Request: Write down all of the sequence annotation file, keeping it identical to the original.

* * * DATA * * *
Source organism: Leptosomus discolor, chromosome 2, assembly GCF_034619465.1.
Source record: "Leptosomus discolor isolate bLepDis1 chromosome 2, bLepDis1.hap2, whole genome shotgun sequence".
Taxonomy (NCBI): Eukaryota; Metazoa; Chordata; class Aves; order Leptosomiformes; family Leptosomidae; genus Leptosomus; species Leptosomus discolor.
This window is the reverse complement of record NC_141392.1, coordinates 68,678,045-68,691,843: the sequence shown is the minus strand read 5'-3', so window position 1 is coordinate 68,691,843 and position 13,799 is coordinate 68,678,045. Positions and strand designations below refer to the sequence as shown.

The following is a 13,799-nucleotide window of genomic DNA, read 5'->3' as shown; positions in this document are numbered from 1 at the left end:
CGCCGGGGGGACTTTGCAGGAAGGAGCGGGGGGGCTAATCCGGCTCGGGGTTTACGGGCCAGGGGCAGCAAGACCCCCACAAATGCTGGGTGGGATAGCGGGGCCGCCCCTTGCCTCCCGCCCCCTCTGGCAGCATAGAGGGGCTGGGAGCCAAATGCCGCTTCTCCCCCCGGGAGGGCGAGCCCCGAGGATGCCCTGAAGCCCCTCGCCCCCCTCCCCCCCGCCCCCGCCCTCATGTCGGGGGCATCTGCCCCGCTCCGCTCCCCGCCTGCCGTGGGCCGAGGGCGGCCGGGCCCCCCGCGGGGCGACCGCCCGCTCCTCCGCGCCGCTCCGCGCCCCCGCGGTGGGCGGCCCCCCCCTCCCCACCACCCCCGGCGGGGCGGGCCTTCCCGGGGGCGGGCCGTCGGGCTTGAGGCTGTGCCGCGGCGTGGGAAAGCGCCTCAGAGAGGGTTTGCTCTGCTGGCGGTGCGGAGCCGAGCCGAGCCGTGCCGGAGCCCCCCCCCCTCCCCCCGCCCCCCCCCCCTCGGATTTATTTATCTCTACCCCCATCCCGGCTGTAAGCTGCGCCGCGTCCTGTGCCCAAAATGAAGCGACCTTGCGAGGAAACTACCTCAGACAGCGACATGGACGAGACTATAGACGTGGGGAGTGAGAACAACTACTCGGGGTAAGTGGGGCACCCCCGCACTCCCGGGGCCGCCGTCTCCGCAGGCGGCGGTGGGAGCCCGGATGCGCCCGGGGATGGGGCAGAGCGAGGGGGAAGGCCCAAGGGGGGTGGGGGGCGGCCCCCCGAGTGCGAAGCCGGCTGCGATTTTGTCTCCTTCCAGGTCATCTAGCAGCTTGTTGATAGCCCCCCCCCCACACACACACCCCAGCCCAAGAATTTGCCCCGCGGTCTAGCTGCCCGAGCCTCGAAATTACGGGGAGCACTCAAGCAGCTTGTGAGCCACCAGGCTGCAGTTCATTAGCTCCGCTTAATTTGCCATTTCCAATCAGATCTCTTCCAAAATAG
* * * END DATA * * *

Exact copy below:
Source organism: Leptosomus discolor, chromosome 2, assembly GCF_034619465.1.
Source record: "Leptosomus discolor isolate bLepDis1 chromosome 2, bLepDis1.hap2, whole genome shotgun sequence".
Taxonomy (NCBI): Eukaryota; Metazoa; Chordata; class Aves; order Leptosomiformes; family Leptosomidae; genus Leptosomus; species Leptosomus discolor.
This window is the reverse complement of record NC_141392.1, coordinates 68,678,045-68,691,843: the sequence shown is the minus strand read 5'-3', so window position 1 is coordinate 68,691,843 and position 13,799 is coordinate 68,678,045. Positions and strand designations below refer to the sequence as shown.

The following is a 13,799-nucleotide window of genomic DNA, read 5'->3' as shown; positions in this document are numbered from 1 at the left end:
CGCCGGGGGGACTTTGCAGGAAGGAGCGGGGGGGCTAATCCGGCTCGGGGTTTACGGGCCAGGGGCAGCAAGACCCCCACAAATGCTGGGTGGGATAGCGGGGCCGCCCCTTGCCTCCCGCCCCCTCTGGCAGCATAGAGGGGCTGGGAGCCAAATGCCGCTTCTCCCCCCGGGAGGGCGAGCCCCGAGGATGCCCTGAAGCCCCTCGCCCCCCTCCCCCCCGCCCCCGCCCTCATGTCGGGGGCATCTGCCCCGCTCCGCTCCCCGCCTGCCGTGGGCCGAGGGCGGCCGGGCCCCCCGCGGGGCGACCGCCCGCTCCTCCGCGCCGCTCCGCGCCCCCGCGGTGGGCGGCCCCCCCCTCCCCACCACCCCCGGCGGGGCGGGCCTTCCCGGGGGCGGGCCGTCGGGCTTGAGGCTGTGCCGCGGCGTGGGAAAGCGCCTCAGAGAGGGTTTGCTCTGCTGGCGGTGCGGAGCCGAGCCGAGCCGTGCCGGAGCCCCCCCCCCTCCCCCCGCCCCCCCCCCCTCGGATTTATTTATCTCTACCCCCATCCCGGCTGTAAGCTGCGCCGCGTCCTGTGCCCAAAATGAAGCGACCTTGCGAGGAAACTACCTCAGACAGCGACATGGACGAGACTATAGACGTGGGGAGTGAGAACAACTACTCGGGGTAAGTGGGGCACCCCCGCACTCCCGGGGCCGCCGTCTCCGCAGGCGGCGGTGGGAGCCCGGATGCGCCCGGGGATGGGGCAGAGCGAGGGGGAAGGCCCAAGGGGGGTGGGGGGCGGCCCCCCGAGTGCGAAGCCGGCTGCGATTTTGTCTCCTTCCAGGTCATCTAGCAGCTTGTTGATAGCCCCCCCCCCACACACACACCCCAGCCCAAGAATTTGCCCCGCGGTCTAGCTGCCCGAGCCTCGAAATTACGGGGAGCACTCAAGCAGCTTGTGAGCCACCAGGCTGCAGTTCATTAGCTCCGCTTAATTTGCCATTTCCAATCAGATCTCTTCCAAAATAG